And to at insult to injury, the Nets pick only ended up being the eightth pick in the draft. The Cavaliers were praying that the lottery gave them another top three pick, but fate wasn’t on their side this time. This pick will unlikely entice Lebron to stay with the team and the pick may not even help the team in the immediate future. The Cavaliers have gambled several times this season in the hopes of convincing James to stay, but the fact is that the only thing that will is a championship-level roster. A supporting cast of Kevin Love, George Hill, Tristan Thompson and Kyle Korver won’t cut it.

Although the Cavaliers have dominated the East for the past four years, their reign may finally come to an end. It will be official if they lose to the Celtics, as it would be hard to see Lebron re-signing with the Cavaliers, especially if this team doesn’t make the finals. This leaves the East with a vacancy for the top-team and the Celtics appear to be the new kid on the block.

Boston’s young core will only get better and they have, seemingly, an unlimited amount of assets in players and future picks–not to mention that their best players will be coming back from injuries. It seems that the Celtics have a spoil of basketball wealth that will allow them to domineer over the Eastern Conference for the next several years (barring King James signing with the Philadephia 76ers, which would make them title-favorites going into next season).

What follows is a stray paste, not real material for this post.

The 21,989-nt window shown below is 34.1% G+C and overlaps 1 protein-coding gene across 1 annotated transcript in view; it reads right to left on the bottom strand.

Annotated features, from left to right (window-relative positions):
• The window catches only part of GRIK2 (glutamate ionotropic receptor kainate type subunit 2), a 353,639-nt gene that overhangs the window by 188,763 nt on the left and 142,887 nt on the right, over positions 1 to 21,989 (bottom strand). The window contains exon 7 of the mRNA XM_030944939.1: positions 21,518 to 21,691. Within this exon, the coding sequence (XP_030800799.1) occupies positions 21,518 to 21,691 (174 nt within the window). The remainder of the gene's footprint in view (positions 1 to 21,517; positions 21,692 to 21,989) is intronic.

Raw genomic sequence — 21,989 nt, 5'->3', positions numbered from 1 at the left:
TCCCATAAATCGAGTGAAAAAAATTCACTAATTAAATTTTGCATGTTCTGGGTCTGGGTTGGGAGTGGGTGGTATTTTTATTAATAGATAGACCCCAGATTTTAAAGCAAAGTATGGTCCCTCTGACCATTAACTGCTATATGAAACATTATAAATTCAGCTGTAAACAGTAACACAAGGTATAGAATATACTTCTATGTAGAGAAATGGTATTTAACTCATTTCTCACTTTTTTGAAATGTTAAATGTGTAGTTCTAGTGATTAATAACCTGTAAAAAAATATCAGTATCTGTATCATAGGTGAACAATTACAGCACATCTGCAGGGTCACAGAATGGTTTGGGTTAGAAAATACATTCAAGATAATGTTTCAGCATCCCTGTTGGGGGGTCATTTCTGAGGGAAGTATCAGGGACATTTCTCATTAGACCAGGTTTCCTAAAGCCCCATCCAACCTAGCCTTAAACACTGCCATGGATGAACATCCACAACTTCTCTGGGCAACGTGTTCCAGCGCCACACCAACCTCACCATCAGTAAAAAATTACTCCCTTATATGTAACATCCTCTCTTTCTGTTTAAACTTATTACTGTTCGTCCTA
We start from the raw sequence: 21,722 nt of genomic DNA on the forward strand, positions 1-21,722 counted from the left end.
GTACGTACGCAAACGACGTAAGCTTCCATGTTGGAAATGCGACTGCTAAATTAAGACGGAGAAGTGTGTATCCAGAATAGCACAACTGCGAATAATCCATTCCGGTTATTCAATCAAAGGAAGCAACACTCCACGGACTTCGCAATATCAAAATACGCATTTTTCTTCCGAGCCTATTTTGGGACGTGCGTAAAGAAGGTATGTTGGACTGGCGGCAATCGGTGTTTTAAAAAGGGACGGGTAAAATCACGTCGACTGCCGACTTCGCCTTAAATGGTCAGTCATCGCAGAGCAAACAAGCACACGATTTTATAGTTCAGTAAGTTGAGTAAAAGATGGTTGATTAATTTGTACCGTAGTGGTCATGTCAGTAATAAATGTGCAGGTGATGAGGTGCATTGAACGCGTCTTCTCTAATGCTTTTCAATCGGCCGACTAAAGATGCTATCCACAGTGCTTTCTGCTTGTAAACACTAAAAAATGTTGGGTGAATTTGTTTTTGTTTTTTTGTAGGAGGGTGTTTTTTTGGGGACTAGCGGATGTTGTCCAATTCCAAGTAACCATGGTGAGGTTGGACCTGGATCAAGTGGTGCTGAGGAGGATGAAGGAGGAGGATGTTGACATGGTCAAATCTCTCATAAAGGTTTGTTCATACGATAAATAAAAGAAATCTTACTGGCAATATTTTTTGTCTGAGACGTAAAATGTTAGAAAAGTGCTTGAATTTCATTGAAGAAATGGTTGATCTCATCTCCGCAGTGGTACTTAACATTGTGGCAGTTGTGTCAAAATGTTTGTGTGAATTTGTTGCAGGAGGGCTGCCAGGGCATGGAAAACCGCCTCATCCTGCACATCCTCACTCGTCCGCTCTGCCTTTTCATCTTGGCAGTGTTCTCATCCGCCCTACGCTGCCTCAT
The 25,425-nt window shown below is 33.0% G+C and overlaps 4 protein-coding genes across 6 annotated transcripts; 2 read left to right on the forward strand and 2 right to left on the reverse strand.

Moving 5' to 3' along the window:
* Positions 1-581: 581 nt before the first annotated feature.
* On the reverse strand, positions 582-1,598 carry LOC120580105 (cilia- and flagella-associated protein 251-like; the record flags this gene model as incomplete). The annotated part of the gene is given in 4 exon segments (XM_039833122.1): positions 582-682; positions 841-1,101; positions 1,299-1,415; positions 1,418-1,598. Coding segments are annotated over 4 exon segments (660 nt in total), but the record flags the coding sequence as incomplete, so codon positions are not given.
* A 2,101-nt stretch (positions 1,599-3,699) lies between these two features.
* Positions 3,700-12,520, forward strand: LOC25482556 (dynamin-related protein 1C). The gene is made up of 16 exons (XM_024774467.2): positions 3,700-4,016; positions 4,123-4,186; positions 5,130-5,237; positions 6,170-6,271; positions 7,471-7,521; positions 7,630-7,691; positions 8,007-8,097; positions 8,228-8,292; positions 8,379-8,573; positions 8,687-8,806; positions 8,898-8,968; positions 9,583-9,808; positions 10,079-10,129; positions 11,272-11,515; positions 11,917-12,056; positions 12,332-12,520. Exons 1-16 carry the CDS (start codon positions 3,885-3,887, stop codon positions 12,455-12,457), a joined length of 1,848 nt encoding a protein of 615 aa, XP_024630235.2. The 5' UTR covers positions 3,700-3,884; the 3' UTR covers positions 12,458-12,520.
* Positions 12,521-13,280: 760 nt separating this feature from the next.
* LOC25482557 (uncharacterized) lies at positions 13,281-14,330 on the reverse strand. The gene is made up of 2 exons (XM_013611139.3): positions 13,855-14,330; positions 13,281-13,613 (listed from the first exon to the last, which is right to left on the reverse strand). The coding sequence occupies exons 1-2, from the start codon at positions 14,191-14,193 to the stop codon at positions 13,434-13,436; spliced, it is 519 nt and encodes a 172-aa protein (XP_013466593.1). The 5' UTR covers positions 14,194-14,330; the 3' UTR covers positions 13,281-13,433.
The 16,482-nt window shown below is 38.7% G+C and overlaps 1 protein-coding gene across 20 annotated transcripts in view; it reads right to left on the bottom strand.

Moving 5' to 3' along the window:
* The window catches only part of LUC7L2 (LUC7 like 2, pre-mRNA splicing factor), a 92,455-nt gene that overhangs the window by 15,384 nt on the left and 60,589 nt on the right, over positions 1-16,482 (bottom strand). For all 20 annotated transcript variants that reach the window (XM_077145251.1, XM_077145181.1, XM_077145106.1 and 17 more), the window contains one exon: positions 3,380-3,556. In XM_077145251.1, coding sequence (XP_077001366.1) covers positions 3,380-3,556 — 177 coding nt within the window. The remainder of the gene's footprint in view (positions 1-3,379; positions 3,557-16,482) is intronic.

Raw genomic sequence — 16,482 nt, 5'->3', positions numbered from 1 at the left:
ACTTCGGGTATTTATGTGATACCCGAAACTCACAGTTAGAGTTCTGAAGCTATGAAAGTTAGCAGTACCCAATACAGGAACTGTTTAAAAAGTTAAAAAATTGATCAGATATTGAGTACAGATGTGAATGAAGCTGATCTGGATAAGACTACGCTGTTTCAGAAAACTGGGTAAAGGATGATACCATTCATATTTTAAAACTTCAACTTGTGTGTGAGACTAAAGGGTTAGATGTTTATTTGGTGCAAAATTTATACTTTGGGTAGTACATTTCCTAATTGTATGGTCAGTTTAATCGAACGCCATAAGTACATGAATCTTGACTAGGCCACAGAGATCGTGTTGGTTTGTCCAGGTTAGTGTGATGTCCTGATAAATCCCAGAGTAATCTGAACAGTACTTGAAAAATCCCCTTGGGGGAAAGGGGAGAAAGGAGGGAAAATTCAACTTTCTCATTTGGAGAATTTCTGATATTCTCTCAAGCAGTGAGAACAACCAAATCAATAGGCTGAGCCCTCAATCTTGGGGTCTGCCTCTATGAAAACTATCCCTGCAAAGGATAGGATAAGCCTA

After two lackluster performances against the Celtics, it looks like the Cavaliers know that their championship window is closing. During game two of the series, there were plenty of signs of a team in discontent: J.R. Smith‘s flagrant foul, the team’s lack of hustle, and their overall defeated body language was all tangible. The terrible defense has been a season-long affair and it has really hurt them so far in this series. With players like Smart, Aron Baynes, and Marcus Morris out-hustling the entire Cavs team for a rebound, it feels like the air has been taken out of the tire–they are deflated and ill-equipped to advance to the next round.